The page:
The congregation and the building are huge! The sanctuary seats 2000. It was almost full. You could get lost looking for the ladies room. Because of the size of the sanctuary, a high tech, high quality sound system was in use.

A service at St. Matthew’s is carefully choreographed. Nonetheless, participants stand and call out spontaneously. The mood was energetic and very, very happy.

General observations:

  • Gender roles at St. Matthew’s are traditional. Men fill the visible leadership roles. Training for ministry may be restricted to men.
  • The idea of noise induced hearing loss hasn’t been introduced. If I attended regularly, I’d use earplugs, the kind from the drugstore that make loud sounds seem further away.
  • Theology is important at St. Matthew’s. Religion is both emotional and intellectual.

Singing at St. Matthew’s was a real high! There was the usual rush that comes with performance, without the anxiety and formality of a concert. We plunged into an unfamiliar venue, gave it our best and were rewarded with noisy, delighted enthusiasm. Yes, I’ll do this again!

One of my reasons for visiting St. Matthew’s was to increase my understanding of African American life. (It’s ridiculous how little I know of these neighbors I’ve lived alongside of for so many years.) I’m distressed by the accumulating evidence that America is (still) a very racist place. I was happy to see the strength of community and vitality of leadership at St. Matthews.

We were invited to stay for lunch. I thought the whole church was having lunch, but it was a special spread for our choir, to fortify us before the trip home. Thank you, new friends, for a great Sunday morning!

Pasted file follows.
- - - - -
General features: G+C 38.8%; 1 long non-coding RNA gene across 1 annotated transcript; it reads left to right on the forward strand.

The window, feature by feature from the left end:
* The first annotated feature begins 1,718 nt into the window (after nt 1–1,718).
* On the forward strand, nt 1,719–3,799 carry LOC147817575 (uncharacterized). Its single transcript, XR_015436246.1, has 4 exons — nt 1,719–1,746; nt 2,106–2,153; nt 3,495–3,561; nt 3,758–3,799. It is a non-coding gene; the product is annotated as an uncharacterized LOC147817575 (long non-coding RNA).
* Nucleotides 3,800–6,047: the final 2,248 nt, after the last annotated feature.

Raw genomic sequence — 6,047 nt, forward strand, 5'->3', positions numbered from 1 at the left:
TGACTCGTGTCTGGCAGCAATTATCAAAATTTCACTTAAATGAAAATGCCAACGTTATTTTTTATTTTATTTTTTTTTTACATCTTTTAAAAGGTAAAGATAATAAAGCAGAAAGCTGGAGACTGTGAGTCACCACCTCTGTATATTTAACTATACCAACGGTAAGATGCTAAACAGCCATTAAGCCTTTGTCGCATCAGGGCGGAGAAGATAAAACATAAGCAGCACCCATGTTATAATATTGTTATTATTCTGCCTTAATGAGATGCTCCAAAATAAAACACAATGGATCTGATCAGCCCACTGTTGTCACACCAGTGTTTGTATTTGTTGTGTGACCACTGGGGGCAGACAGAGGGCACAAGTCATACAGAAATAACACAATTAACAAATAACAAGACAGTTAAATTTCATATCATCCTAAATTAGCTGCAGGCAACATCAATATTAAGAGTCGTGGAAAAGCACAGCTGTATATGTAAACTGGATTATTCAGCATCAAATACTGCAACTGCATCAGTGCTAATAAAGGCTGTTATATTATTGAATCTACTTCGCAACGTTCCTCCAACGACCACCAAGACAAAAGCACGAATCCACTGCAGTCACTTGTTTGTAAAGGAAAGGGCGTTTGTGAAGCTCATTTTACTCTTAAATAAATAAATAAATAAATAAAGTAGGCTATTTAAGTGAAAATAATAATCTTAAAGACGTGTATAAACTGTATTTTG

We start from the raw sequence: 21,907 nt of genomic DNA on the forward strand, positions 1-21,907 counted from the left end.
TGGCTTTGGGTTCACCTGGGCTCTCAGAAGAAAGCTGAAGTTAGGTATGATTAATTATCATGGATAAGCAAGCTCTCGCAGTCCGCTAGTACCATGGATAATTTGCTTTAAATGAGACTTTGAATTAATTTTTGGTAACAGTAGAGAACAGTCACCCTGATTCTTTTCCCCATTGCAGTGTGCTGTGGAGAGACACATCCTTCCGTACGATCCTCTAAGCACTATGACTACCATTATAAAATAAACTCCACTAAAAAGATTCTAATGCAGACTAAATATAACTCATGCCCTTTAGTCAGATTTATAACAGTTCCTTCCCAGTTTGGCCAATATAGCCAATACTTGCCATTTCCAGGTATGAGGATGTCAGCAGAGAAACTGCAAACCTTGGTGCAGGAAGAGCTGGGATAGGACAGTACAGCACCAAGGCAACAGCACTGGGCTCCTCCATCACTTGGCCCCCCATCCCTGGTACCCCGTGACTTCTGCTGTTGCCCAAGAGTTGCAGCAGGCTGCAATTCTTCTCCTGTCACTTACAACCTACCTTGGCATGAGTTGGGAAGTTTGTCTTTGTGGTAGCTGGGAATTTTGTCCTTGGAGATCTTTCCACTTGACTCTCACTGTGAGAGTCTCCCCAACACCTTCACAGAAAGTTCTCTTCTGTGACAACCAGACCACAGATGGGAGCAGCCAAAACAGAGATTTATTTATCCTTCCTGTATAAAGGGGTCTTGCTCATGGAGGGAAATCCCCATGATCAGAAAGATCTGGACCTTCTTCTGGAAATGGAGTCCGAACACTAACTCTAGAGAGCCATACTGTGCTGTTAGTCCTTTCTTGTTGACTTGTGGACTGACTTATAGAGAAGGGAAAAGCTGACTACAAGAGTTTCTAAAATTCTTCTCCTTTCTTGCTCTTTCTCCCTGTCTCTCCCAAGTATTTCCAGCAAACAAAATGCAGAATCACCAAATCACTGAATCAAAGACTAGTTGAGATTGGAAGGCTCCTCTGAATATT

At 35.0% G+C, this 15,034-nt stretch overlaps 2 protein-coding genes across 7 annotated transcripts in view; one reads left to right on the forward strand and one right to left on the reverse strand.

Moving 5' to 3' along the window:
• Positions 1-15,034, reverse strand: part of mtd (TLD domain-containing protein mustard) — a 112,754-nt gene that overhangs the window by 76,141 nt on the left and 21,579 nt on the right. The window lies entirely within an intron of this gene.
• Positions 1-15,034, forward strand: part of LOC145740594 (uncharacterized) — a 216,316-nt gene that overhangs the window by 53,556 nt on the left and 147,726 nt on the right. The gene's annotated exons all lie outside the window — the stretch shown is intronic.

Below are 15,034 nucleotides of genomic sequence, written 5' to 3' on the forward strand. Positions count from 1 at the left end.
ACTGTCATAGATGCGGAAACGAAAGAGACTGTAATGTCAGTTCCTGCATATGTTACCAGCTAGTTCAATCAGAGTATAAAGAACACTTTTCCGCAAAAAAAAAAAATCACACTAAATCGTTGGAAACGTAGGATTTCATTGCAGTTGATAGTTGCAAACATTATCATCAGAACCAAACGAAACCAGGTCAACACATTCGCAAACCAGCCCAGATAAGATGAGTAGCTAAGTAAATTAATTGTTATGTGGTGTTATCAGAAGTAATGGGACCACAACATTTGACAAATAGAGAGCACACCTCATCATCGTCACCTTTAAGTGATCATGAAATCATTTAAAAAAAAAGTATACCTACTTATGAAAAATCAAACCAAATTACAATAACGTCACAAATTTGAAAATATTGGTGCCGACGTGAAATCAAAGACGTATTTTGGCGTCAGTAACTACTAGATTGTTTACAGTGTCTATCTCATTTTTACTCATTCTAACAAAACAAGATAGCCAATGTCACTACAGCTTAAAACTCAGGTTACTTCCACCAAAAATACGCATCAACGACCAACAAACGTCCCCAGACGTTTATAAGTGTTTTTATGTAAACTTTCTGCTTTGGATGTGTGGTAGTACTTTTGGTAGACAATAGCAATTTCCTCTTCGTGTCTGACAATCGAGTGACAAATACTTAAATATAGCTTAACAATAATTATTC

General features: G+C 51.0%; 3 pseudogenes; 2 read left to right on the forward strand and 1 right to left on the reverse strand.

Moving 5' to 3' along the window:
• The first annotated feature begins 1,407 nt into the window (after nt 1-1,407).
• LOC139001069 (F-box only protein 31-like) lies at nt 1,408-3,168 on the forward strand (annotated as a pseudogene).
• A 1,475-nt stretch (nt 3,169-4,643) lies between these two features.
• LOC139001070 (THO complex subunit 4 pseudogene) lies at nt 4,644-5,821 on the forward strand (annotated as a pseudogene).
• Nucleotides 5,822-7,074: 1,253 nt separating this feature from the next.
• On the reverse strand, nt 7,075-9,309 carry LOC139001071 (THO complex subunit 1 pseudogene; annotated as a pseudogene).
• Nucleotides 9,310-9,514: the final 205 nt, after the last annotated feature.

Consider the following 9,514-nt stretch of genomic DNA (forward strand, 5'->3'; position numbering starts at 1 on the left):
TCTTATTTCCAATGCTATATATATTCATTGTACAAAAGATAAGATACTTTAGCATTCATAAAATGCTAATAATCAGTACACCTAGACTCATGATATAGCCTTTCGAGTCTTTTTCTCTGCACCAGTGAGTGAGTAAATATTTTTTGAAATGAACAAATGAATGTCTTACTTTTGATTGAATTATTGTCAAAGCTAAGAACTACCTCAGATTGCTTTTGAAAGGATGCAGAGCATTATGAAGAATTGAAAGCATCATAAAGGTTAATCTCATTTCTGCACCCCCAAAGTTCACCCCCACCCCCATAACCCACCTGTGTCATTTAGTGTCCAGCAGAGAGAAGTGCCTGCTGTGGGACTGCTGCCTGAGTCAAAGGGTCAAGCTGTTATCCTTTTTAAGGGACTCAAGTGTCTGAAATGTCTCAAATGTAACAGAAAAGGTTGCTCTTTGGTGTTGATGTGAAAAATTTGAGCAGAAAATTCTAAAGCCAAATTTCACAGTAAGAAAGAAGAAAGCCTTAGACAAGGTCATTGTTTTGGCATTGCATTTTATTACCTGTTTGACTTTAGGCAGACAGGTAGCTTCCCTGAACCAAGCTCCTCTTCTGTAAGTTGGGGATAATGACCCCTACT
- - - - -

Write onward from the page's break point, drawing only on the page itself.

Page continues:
“The God Delusion” by Richard Dawkins

I read this for a discussion group. Not the whole book, just chapter five, entitled “The Roots of Religion”. The framework here is evolution, both biological and cultural. I’m comfortable discussing biological evolution, since my life is full of biologists and the natural world is a major source of entertainment and enjoyment for all of us. I think evolutionary theory is sound. Cultural “evolution” is another story.

First of all, Dawkins tells us that all human cultures have religion. I’ve been under the impression that Confucianism and Taoism are better described as philosophies, since they don’t rely on the supernatural and don’t “guarantee” life after death. I’m sure Dawkins deals with this someplace.

Dawkins attitude towards religion is negative and condescending to an extreme. He thinks “believers” are totally irrational. Most of my friends in the discussion found this annoying and felt Dawkins damaged his case by being so unpleasant. One person found him “bracing”. Maybe we need some relief from having to treat ALL religious viewpoints with careful respect. Some ARE “better” than others.

Dawkins takes a big leap when he treats cultural “memes” as self replicating and therefore just like genes. I’ve barely grasped the concept of memes. There’s no way I can grant the idea of “cultural evolution” the same status as the contemporary, very well developed and useful theory of biological evolution.

A few days ago, I watched and participated in a “religious” event, a performance of Handel’s “Messiah”. Can something so complex, enduring and moving be categorized as a “meme”? Not by me. No, I don’t believe every word of it. I don’t expect to be “raised incorruptible”. But there’s room in my life for mystery and for aesthetic appreciation, and in ways I can’t explain, for belief.